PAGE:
Now, let’s take a closer look at some of the specific, essential nutrients in 100 grams (about a cup to a cup and half) of fresh thyme.
- Calcium, 405 mg. An adult between 19-50 years of age (male or female) in general should aim to have about 1,000 mg of calcium per day. This mineral is needed to build and maintain strong bones and teeth. Calcium is also needed for clotting of the blood to stop bleeding and for proper functioning of the nerves, muscles and heart. The National Cancer Institute conducted a study that monitored calcium intake in 135,000 men and women. The subjects who had a calcium intake of more than 700 mg per day had a 35-45% reduced risk of cancer of the distal (lower) part of the colon than those who had a calcium intake of 500 mg or less per day.
- Fiber, 14 g. Fiber may help relieve issues with digestion, like constipation and irritable bowel syndrome (IBS). Having a sufficient fiber intake has also been associated with a lower risk for developing colon cancer.
- Iron, 17.45 mg. Iron is an essential component of many proteins and enzymes. It is vital in the formation of red blood cells and lean muscle. If you are low in iron, you may find that you feel very tired.
- Magnesium, 160 mg. This mineral helps regulate blood pressure, contributes to bone metabolism and has antioxidant functions. Magnesium is also great for pain management. Many people use magnesium as a safe alternative to ibuprofen or acetaminophen. Magnesium may even help alleviate leg cramps women may experience during pregnancy.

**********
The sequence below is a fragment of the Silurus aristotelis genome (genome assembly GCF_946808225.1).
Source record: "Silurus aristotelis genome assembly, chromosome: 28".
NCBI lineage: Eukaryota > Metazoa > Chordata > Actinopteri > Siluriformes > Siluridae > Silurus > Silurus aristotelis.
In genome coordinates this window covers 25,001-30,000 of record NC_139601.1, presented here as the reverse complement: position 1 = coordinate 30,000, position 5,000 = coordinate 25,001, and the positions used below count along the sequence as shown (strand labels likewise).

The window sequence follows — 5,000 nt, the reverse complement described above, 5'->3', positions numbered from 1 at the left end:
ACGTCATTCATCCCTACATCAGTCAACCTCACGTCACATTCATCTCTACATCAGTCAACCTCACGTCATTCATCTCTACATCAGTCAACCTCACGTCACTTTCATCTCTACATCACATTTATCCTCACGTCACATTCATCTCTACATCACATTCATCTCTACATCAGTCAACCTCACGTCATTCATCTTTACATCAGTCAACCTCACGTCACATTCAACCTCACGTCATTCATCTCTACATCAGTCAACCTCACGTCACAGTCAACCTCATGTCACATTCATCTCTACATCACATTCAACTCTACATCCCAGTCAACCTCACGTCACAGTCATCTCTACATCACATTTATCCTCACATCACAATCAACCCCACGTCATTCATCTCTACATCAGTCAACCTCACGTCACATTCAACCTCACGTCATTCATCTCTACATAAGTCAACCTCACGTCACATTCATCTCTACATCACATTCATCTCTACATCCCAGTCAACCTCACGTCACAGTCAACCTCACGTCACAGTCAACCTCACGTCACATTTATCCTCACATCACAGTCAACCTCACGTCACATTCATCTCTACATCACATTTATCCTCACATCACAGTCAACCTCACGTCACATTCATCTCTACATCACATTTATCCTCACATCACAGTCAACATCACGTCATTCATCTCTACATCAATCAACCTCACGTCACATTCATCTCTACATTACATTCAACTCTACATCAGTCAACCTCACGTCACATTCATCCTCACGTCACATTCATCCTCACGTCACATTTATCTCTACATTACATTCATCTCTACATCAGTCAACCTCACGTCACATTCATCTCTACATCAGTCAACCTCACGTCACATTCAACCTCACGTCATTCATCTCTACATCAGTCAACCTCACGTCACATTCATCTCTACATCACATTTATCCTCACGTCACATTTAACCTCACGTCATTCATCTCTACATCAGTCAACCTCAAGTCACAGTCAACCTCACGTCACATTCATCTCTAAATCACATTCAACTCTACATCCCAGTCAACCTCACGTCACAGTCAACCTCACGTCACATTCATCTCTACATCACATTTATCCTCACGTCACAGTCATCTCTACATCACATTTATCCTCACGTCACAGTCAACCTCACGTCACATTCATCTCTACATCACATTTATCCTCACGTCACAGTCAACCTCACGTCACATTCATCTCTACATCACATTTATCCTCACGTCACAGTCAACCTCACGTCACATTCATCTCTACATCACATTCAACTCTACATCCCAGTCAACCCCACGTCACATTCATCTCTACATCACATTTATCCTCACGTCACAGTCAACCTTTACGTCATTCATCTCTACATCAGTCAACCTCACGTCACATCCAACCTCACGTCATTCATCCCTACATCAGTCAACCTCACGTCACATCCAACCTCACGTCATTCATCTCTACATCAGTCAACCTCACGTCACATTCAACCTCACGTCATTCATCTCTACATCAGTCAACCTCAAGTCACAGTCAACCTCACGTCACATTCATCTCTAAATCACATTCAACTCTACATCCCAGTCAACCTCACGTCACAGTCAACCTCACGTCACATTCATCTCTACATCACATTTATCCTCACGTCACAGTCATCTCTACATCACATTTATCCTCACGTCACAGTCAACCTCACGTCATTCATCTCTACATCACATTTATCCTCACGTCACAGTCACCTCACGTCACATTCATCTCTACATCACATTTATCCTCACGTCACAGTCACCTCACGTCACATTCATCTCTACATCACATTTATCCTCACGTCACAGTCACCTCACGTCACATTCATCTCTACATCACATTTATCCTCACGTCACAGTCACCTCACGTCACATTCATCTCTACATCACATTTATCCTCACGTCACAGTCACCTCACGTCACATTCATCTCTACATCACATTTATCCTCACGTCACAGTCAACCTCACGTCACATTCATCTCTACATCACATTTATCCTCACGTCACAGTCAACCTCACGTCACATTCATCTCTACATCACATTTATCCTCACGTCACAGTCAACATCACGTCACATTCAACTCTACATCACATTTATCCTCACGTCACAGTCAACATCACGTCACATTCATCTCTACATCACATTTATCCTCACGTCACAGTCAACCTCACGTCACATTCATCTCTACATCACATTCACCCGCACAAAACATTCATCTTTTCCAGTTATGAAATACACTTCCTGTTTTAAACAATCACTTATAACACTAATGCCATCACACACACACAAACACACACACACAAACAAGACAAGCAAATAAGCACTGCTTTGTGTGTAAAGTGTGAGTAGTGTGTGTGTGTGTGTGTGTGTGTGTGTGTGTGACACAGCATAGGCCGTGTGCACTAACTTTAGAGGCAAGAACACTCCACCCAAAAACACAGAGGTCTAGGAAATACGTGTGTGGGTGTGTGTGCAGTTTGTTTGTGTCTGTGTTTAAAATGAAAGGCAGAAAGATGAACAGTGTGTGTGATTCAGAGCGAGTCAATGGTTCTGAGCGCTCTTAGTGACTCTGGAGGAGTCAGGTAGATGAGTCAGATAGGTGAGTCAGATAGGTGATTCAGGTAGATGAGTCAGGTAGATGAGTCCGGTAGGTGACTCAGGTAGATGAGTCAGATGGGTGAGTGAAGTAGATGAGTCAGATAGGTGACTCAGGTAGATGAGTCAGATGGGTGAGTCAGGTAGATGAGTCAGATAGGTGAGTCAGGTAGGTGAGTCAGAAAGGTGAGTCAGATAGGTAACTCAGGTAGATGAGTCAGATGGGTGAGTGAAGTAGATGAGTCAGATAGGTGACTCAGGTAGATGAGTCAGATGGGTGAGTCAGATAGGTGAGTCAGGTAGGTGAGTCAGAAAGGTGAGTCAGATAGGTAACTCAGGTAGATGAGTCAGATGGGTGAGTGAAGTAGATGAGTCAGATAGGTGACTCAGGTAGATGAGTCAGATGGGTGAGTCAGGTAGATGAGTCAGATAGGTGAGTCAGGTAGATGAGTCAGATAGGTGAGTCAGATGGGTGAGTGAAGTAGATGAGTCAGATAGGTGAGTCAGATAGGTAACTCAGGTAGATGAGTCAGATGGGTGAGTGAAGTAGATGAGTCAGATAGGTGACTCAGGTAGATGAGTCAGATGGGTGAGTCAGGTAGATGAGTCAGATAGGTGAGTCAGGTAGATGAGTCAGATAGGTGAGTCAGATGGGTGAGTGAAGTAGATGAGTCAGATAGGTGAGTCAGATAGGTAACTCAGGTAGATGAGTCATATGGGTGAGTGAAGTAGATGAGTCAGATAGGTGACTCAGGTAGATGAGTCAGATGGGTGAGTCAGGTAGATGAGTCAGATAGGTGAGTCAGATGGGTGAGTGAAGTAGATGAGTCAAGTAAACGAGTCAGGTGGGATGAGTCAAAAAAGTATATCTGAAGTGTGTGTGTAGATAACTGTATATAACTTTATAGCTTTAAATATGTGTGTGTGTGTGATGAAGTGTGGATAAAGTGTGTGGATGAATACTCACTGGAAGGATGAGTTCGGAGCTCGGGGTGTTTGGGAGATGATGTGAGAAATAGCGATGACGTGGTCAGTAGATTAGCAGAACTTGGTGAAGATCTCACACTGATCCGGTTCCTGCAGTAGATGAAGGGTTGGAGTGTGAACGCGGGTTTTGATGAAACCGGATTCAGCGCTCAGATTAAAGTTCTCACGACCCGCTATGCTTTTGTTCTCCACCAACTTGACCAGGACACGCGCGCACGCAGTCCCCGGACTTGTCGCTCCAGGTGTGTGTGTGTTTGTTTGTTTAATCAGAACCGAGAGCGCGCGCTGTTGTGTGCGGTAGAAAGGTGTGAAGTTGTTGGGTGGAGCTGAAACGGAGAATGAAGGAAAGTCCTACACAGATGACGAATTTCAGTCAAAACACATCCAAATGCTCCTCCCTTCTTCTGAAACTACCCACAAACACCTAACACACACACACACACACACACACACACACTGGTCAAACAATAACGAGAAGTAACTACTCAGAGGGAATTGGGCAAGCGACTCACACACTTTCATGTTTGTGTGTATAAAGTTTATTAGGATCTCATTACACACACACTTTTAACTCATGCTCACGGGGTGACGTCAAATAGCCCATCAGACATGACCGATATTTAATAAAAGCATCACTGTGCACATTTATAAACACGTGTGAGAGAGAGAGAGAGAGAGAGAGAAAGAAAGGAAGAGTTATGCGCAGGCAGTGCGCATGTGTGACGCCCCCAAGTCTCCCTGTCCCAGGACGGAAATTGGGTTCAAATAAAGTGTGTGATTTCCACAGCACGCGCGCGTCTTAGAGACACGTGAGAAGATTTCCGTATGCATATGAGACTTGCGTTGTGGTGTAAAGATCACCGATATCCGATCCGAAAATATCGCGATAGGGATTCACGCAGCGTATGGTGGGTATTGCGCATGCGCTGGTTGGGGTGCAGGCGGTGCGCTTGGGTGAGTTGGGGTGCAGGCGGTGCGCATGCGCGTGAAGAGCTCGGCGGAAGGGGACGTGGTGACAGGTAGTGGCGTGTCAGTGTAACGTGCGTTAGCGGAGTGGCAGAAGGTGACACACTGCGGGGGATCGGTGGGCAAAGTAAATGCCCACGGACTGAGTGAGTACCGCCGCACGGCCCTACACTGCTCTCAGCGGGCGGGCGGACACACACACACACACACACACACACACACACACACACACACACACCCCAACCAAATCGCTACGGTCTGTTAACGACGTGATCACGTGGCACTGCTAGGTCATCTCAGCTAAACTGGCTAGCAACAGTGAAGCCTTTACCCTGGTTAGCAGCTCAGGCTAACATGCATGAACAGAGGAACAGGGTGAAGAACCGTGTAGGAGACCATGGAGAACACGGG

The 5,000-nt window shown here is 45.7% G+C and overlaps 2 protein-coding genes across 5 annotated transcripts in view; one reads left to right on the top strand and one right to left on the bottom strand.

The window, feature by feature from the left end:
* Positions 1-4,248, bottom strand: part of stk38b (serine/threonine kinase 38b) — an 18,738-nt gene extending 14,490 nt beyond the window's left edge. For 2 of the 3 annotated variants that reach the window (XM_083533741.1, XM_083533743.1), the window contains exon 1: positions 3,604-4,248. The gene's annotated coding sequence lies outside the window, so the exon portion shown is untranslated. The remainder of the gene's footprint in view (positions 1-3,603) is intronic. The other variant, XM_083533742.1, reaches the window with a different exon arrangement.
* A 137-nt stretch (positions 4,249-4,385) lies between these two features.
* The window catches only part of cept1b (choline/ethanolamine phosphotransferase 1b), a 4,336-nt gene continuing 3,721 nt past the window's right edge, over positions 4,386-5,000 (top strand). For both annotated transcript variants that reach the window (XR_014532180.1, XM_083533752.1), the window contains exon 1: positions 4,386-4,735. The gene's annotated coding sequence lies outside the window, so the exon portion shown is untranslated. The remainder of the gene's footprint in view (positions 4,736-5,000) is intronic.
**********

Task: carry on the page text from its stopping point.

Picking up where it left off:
- Phosphorus, 106 mg. This mineral often does not get the credit it deserves, but it does so much for your body. Phosphorus is almost as abundant in your body as calcium and helps calcium build strong bones and teeth. Phosphorus is also important for how your body stores and uses energy, repairs cells and is needed to make proteins like the one responsible for the oxygen-carrying capabilities of our red blood cells. This mineral has also been linked to weight management. In a study of almost 40,000 women in Korea, phosphorus deficiency correlated with weight gain from oral contraceptives. Furthermore, a study from Lebanon showed that phosphorus supplements in a small group (63 people) for 12 weeks significantly decreased body weight, BMI, waist circumference and subjective appetite scores.
- Potassium, 609 mg. There’s a surprising connection with the liver and potassium. Liver injury or infection causes patients to urinate their potassium out. When the liver heals, the potassium levels start to go back up. This has implications for people with chronic liver problems, in terms of both diet as well as use of medications, since very low potassium levels can be more dangerous than the liver problem alone. Potassium may also help keep blood pressure under control and may even help reduce kidney stones and bone loss as you age.
- Vitamin C, 160.1 mg. You likely know about the immune-boosting benefits of vitamin C, but what about this nutrient’s importance regarding aging? Click here to find out.
- Folate, 45 mcg. Folate (also called vitamin B9) is a very important nutrient, especially for pregnant women. Folate may also help prevent cancer and heart disease and improve mental health. A study from Harvard Health suggests folate may also be useful in treating symptoms of depression.
- Vitamin A (RAE), 238 mcg. This vitamin is an antioxidant that supports the immune system and is good for skin and eye health. Vitamin A also promotes cell growth.
Who would have known such a tiny, little herb could pack so many amazing health benefits?!
To check out some delicious vegetarian recipes that incorporate thyme, click here.
If you are pregnant, breastfeeding or have any medical concerns, talk to your doctor before you use thyme oil topically.
Enjoy your healthy life!
The pH professional health care team includes recognized experts from a variety of health care and related disciplines, including physicians, attorneys, nutritionists, nurses and certified fitness instructors. This team also includes the members of the pH Medical Advisory Board, which constantly monitors all pH programs, products and services. To learn more about the pH Medical Advisory Board, click here.